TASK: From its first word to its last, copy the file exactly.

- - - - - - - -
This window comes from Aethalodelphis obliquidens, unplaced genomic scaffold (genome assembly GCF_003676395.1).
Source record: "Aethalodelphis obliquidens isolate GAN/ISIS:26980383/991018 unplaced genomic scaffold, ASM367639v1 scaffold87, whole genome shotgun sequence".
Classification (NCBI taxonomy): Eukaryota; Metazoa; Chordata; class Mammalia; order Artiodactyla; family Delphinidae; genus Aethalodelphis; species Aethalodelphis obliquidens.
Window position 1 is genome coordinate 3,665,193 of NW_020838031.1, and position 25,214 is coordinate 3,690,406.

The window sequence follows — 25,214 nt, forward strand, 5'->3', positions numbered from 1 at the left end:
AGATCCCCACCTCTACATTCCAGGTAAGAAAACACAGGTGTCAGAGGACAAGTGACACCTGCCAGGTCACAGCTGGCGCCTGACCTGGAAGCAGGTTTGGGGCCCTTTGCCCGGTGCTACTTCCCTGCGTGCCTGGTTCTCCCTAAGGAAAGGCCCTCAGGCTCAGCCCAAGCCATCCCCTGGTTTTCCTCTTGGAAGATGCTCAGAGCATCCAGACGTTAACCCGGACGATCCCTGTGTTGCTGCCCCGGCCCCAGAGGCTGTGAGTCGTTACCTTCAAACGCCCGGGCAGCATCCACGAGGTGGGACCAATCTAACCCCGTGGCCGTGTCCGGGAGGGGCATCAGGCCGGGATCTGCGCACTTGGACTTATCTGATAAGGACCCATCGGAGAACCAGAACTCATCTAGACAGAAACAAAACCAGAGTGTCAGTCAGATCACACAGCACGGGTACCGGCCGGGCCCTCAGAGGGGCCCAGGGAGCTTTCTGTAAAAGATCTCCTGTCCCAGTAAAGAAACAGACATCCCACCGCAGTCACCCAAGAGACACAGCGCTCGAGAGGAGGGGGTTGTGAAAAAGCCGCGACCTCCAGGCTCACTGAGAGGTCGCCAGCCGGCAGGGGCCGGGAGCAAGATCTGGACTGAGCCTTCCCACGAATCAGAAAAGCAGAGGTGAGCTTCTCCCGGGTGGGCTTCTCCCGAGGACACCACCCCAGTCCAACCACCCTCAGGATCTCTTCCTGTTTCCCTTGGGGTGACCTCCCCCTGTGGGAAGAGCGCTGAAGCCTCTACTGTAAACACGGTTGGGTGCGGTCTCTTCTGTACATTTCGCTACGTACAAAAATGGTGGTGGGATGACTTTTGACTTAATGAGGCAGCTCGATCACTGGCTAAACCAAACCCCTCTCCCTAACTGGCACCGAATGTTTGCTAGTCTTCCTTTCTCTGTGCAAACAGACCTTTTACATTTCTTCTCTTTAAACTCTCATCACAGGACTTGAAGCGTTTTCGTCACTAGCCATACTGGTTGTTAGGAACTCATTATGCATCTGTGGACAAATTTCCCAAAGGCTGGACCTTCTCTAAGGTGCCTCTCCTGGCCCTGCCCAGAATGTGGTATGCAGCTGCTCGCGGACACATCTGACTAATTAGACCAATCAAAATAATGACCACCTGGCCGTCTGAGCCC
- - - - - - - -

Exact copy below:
This window comes from Aethalodelphis obliquidens, unplaced genomic scaffold (genome assembly GCF_003676395.1).
Source record: "Aethalodelphis obliquidens isolate GAN/ISIS:26980383/991018 unplaced genomic scaffold, ASM367639v1 scaffold87, whole genome shotgun sequence".
Classification (NCBI taxonomy): Eukaryota; Metazoa; Chordata; class Mammalia; order Artiodactyla; family Delphinidae; genus Aethalodelphis; species Aethalodelphis obliquidens.
Window position 1 is genome coordinate 3,665,193 of NW_020838031.1, and position 25,214 is coordinate 3,690,406.

The window sequence follows — 25,214 nt, forward strand, 5'->3', positions numbered from 1 at the left end:
AGATCCCCACCTCTACATTCCAGGTAAGAAAACACAGGTGTCAGAGGACAAGTGACACCTGCCAGGTCACAGCTGGCGCCTGACCTGGAAGCAGGTTTGGGGCCCTTTGCCCGGTGCTACTTCCCTGCGTGCCTGGTTCTCCCTAAGGAAAGGCCCTCAGGCTCAGCCCAAGCCATCCCCTGGTTTTCCTCTTGGAAGATGCTCAGAGCATCCAGACGTTAACCCGGACGATCCCTGTGTTGCTGCCCCGGCCCCAGAGGCTGTGAGTCGTTACCTTCAAACGCCCGGGCAGCATCCACGAGGTGGGACCAATCTAACCCCGTGGCCGTGTCCGGGAGGGGCATCAGGCCGGGATCTGCGCACTTGGACTTATCTGATAAGGACCCATCGGAGAACCAGAACTCATCTAGACAGAAACAAAACCAGAGTGTCAGTCAGATCACACAGCACGGGTACCGGCCGGGCCCTCAGAGGGGCCCAGGGAGCTTTCTGTAAAAGATCTCCTGTCCCAGTAAAGAAACAGACATCCCACCGCAGTCACCCAAGAGACACAGCGCTCGAGAGGAGGGGGTTGTGAAAAAGCCGCGACCTCCAGGCTCACTGAGAGGTCGCCAGCCGGCAGGGGCCGGGAGCAAGATCTGGACTGAGCCTTCCCACGAATCAGAAAAGCAGAGGTGAGCTTCTCCCGGGTGGGCTTCTCCCGAGGACACCACCCCAGTCCAACCACCCTCAGGATCTCTTCCTGTTTCCCTTGGGGTGACCTCCCCCTGTGGGAAGAGCGCTGAAGCCTCTACTGTAAACACGGTTGGGTGCGGTCTCTTCTGTACATTTCGCTACGTACAAAAATGGTGGTGGGATGACTTTTGACTTAATGAGGCAGCTCGATCACTGGCTAAACCAAACCCCTCTCCCTAACTGGCACCGAATGTTTGCTAGTCTTCCTTTCTCTGTGCAAACAGACCTTTTACATTTCTTCTCTTTAAACTCTCATCACAGGACTTGAAGCGTTTTCGTCACTAGCCATACTGGTTGTTAGGAACTCATTATGCATCTGTGGACAAATTTCCCAAAGGCTGGACCTTCTCTAAGGTGCCTCTCCTGGCCCTGCCCAGAATGTGGTATGCAGCTGCTCGCGGACACATCTGACTAATTAGACCAATCAAAATAATGACCACCTGGCCGTCTGAGCCC